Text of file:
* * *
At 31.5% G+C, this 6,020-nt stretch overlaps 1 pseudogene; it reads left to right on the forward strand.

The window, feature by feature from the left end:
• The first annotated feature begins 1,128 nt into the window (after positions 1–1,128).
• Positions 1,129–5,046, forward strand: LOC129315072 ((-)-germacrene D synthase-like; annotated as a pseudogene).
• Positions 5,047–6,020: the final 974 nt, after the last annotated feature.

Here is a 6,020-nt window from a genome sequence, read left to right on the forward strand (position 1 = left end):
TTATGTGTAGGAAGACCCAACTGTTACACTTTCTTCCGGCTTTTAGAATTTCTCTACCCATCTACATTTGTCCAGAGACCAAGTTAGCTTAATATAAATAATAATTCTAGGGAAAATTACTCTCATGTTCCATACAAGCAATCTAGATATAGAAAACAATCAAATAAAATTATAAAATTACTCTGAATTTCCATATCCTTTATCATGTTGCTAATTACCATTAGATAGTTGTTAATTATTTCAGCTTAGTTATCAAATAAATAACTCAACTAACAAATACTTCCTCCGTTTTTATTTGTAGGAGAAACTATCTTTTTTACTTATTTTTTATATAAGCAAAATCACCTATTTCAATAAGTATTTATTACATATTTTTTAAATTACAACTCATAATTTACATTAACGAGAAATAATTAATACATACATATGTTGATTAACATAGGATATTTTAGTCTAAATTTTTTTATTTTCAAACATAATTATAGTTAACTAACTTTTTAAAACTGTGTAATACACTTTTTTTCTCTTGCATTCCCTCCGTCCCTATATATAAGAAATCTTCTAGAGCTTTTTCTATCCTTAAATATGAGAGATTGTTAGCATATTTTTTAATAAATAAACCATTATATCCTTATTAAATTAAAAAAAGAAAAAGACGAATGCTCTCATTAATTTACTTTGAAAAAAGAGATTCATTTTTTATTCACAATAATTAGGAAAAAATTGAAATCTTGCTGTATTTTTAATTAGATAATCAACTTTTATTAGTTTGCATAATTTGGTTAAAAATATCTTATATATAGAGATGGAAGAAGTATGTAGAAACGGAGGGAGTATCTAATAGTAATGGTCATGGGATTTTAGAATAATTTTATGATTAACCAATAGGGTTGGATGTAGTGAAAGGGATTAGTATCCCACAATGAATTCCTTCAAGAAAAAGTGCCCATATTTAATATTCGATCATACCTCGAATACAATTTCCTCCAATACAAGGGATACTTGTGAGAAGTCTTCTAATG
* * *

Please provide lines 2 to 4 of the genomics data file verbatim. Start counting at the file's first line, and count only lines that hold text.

The window, feature by feature from the left end:
• The first annotated feature begins 1,128 nt into the window (after positions 1–1,128).
• Positions 1,129–5,046, forward strand: LOC129315072 ((-)-germacrene D synthase-like; annotated as a pseudogene).